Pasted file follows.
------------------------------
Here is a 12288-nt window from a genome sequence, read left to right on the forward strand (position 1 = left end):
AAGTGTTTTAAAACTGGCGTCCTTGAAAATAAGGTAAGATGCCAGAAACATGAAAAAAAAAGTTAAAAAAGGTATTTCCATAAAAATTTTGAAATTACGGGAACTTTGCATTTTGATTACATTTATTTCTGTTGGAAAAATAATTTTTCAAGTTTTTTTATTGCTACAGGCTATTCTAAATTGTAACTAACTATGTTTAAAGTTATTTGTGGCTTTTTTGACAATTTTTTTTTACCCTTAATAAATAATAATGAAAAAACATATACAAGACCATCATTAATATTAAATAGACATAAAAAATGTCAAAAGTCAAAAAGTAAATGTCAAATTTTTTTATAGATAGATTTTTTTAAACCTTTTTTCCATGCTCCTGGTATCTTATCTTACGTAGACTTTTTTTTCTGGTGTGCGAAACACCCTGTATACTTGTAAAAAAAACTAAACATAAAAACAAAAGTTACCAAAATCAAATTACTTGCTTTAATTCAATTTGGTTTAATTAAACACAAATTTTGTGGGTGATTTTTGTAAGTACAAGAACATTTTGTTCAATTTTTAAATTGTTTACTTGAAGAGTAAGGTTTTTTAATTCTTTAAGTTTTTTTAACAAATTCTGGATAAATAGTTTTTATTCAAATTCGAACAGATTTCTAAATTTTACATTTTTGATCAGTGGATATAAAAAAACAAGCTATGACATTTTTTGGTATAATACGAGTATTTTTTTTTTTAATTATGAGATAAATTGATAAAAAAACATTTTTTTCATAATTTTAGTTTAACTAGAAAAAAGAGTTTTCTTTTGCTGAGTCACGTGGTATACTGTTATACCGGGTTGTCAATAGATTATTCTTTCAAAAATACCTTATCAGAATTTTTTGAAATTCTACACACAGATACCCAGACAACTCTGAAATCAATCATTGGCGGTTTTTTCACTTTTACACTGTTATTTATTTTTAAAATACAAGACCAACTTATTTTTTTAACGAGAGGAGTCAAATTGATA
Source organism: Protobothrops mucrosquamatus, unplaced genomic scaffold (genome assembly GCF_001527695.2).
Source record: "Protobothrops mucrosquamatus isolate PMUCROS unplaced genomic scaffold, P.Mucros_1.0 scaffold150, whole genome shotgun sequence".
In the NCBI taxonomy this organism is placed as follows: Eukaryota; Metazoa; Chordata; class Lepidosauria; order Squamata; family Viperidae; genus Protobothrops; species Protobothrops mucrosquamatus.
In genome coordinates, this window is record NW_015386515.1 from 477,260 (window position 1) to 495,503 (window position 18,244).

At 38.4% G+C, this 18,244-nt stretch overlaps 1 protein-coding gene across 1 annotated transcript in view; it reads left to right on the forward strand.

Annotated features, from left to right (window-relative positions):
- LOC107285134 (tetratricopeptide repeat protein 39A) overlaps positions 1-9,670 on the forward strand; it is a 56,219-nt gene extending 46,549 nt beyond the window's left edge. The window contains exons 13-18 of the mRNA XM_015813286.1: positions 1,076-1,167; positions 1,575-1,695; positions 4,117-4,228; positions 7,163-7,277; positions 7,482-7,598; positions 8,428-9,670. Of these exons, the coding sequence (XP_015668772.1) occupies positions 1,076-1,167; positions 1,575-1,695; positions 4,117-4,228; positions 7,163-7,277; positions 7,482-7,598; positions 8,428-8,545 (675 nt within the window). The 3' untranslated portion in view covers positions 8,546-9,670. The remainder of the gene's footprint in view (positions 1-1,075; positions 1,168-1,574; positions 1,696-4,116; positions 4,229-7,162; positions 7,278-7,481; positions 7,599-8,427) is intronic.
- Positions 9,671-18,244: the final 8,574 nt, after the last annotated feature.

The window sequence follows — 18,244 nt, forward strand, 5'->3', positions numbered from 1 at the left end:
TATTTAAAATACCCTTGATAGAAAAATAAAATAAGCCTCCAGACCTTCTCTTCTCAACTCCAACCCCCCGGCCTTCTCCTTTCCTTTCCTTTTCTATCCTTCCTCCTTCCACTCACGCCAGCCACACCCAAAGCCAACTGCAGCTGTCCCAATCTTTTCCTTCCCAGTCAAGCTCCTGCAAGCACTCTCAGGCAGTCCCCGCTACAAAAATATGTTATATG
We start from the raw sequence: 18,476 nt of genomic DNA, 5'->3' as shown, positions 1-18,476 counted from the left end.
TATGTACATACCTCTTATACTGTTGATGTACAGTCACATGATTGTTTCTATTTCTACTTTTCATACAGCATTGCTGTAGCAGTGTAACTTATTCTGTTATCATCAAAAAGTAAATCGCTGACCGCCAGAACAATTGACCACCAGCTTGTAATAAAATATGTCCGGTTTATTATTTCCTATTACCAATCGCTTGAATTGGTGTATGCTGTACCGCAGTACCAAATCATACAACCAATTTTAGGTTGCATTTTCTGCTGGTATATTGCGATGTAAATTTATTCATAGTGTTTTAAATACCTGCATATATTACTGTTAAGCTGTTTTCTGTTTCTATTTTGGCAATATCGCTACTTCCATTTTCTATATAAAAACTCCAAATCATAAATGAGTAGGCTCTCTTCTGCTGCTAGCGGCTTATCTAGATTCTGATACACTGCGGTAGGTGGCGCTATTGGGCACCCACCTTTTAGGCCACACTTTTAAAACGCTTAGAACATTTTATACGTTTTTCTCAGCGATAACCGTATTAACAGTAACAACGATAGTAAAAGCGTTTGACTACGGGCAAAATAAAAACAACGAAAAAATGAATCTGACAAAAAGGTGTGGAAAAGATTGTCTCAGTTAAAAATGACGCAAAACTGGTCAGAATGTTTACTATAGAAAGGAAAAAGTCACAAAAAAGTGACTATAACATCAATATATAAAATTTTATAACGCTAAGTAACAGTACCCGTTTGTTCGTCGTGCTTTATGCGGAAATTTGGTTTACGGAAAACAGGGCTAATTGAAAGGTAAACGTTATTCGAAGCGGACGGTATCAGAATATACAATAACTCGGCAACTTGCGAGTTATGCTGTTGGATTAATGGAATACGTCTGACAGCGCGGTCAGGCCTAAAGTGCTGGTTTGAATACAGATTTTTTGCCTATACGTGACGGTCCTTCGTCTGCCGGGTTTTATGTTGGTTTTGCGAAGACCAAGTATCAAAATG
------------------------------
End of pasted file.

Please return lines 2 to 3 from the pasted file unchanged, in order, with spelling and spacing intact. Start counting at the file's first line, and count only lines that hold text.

AAGTGTTTTAAAACTGGCGTCCTTGAAAATAAGGTAAGATGCCAGAAACATGAAAAAAAAAGTTAAAAAAGGTATTTCCATAAAAATTTTGAAATTACGGGAACTTTGCATTTTGATTACATTTATTTCTGTTGGAAAAATAATTTTTCAAGTTTTTTTATTGCTACAGGCTATTCTAAATTGTAACTAACTATGTTTAAAGTTATTTGTGGCTTTTTTGACAATTTTTTTTTACCCTTAATAAATAATAATGAAAAAACATATACAAGACCATCATTAATATTAAATAGACATAAAAAATGTCAAAAGTCAAAAAGTAAATGTCAAATTTTTTTATAGATAGATTTTTTTAAACCTTTTTTCCATGCTCCTGGTATCTTATCTTACGTAGACTTTTTTTTCTGGTGTGCGAAACACCCTGTATACTTGTAAAAAAAACTAAACATAAAAACAAAAGTTACCAAAATCAAATTACTTGCTTTAATTCAATTTGGTTTAATTAAACACAAATTTTGTGGGTGATTTTTGTAAGTACAAGAACATTTTGTTCAATTTTTAAATTGTTTACTTGAAGAGTAAGGTTTTTTAATTCTTTAAGTTTTTTTAACAAATTCTGGATAAATAGTTTTTATTCAAATTCGAACAGATTTCTAAATTTTACATTTTTGATCAGTGGATATAAAAAAACAAGCTATGACATTTTTTGGTATAATACGAGTATTTTTTTTTTTAATTATGAGATAAATTGATAAAAAAACATTTTTTTCATAATTTTAGTTTAACTAGAAAAAAGAGTTTTCTTTTGCTGAGTCACGTGGTATACTGTTATACCGGGTTGTCAATAGATTATTCTTTCAAAAATACCTTATCAGAATTTTTTGAAATTCTACACACAGATACCCAGACAACTCTGAAATCAATCATTGGCGGTTTTTTCACTTTTACACTGTTATTTATTTTTAAAATACAAGACCAACTTATTTTTTTAACGAGAGGAGTCAAATTGATA
Source organism: Protobothrops mucrosquamatus, unplaced genomic scaffold (genome assembly GCF_001527695.2).